Further, Smith argued that the decision oversteps the role of the courts. “By creating new constitutional rights out of whole cloth, my well-meaning, but unelected, colleagues improperly inject themselves into the role of public policymaking,” Smith wrote. “The Eighth Amendment is not a vehicle through which to critique public policy choices or to hamstring a local government’s enforcement of its criminal code.”

He warned that the decision will only make the problem of homelessness worse—and included in his dissent a photo of a random homeless encampment in Los Angeles (above) to underscore his warning. “As we have already begun to witness, our neighborhoods will soon feature “tents . . . equipped with mini refrigerators, cupboards, televisions, and heaters, that vie with pedestrian traffic.’”

Berzon, who wrote the panel opinion, was not about to let this all go unanswered. She penned a concurrence to the denial of rehearing en banc—a move which she said she undertook “Despite my distaste for these separate writings.”

She kicked off by railing against a practice that she said has become increasingly common:  “ubiquitous dissents in the denial of rehearing en banc.” Moreover, she noted, “the dramatic tone of these dissents leads them to read more like petitions for writ of certiorari on steroids, rather than reasoned judicial opinions.”

Without countering Smith blow-for-blow, Berzon reiterated that the holding applies only “when no alternative sleeping space is available.”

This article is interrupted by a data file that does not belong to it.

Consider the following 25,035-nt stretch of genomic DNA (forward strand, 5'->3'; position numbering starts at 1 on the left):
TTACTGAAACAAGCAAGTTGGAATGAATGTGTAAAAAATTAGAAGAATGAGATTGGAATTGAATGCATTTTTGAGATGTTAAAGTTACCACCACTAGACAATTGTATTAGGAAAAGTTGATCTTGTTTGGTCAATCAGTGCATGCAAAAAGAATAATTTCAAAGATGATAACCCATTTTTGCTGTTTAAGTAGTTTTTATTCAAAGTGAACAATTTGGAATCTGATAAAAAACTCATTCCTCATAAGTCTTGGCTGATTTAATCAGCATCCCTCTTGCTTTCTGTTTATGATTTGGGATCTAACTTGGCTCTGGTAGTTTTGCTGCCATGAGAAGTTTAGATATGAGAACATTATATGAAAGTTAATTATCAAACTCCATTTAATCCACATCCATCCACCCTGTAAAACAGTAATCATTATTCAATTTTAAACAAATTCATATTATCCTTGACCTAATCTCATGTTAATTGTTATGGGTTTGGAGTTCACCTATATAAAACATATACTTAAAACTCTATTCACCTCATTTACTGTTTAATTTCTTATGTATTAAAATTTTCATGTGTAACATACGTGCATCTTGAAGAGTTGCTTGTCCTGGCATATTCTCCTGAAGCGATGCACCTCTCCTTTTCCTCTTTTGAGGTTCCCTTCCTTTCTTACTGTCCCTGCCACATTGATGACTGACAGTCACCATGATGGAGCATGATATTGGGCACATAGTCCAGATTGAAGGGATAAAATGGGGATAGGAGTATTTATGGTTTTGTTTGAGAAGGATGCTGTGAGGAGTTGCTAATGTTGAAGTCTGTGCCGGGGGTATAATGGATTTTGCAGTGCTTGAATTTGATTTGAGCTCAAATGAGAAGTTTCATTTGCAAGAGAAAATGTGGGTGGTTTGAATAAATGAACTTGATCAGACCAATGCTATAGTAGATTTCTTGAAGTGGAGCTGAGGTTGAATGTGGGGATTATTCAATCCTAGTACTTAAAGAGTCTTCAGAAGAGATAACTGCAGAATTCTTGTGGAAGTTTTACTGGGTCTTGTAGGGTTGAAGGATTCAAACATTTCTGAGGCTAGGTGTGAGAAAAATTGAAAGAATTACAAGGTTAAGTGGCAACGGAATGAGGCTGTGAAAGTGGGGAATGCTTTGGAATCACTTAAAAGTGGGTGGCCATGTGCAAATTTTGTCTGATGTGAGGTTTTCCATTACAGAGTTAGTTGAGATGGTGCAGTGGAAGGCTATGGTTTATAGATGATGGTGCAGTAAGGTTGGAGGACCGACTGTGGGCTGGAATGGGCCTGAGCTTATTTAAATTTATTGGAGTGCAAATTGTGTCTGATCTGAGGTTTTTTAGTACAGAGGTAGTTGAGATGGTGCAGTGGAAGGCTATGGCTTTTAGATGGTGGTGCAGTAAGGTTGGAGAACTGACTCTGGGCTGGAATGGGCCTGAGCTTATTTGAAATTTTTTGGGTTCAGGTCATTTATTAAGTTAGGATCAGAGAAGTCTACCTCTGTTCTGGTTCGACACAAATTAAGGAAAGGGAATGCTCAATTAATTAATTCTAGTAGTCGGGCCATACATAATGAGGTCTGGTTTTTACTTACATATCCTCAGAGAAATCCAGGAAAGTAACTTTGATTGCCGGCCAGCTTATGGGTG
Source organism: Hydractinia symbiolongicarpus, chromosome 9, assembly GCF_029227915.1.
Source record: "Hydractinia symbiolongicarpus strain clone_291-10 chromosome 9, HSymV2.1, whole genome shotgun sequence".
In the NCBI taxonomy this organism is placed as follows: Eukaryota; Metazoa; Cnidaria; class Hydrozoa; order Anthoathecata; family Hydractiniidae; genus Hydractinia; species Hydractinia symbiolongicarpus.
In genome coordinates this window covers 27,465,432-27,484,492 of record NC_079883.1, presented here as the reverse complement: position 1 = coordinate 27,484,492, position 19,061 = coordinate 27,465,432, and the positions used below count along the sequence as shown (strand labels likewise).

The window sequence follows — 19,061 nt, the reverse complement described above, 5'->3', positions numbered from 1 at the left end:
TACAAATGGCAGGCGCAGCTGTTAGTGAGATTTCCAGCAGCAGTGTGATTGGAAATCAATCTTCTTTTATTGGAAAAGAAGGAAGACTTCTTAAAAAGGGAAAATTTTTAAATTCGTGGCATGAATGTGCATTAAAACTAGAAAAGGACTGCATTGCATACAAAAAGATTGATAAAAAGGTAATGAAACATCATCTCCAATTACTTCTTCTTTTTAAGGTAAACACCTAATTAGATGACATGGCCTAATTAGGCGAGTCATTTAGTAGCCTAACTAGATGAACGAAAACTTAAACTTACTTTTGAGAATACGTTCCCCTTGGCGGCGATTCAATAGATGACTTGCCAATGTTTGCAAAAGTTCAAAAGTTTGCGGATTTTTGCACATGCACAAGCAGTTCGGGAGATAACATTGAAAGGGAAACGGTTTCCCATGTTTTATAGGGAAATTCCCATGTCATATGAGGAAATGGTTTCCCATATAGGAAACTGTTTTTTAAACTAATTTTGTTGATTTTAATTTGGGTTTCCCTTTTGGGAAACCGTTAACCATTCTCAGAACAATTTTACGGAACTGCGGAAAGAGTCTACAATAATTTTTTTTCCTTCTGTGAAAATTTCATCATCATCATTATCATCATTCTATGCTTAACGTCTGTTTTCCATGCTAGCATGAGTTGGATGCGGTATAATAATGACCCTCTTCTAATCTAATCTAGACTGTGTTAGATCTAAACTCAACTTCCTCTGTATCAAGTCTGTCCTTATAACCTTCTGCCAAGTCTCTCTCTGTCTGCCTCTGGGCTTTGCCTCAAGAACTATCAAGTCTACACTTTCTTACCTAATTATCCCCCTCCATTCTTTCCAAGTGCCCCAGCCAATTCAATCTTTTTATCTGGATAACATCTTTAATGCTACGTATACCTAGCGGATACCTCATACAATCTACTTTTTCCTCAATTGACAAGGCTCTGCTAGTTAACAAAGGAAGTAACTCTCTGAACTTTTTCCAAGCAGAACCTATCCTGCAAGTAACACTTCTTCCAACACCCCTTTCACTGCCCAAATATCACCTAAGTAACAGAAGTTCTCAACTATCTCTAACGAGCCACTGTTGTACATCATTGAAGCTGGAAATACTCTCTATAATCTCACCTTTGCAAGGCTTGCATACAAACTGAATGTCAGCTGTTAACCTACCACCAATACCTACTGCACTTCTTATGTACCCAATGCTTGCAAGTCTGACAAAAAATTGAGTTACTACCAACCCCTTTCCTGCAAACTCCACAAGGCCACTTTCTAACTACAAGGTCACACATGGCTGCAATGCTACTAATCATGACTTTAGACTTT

And she blasted her colleague for including the photo. “For starters, the picture is not in the record of this case and is thus inappropriately included in the dissent,” she wrote. “It is not the practice of this circuit to include outside-the-record photographs in judicial opinions, especially when such photographs are entirely unrelated to the case. And in this instance, the photograph is entirely unrelated. It depicts a sidewalk in Los Angeles, not a location in the City of Boise, the actual municipality at issue.”

It’s also misleading, she said. “The opinion clearly states that it is not outlawing ordinances ‘barring the obstruction of public rights of way or the erection of certain structures,’ such as tents,” she wrote.

She also noted that the photo was taken before the panel’s decision was issued, so it can’t be used to illustrate the parade of horrors that Smith predicts.

What the photo does demonstrate, she wrote, “is that the ordinances criminalizing sleeping in public places were never a viable solution to the homelessness problem. People with no place to live will sleep outside if they have no alternative. Taking them to jail for a few days is both unconstitutional, for the reasons discussed in the opinion, and, in all likelihood, pointless.”

Jenna Greene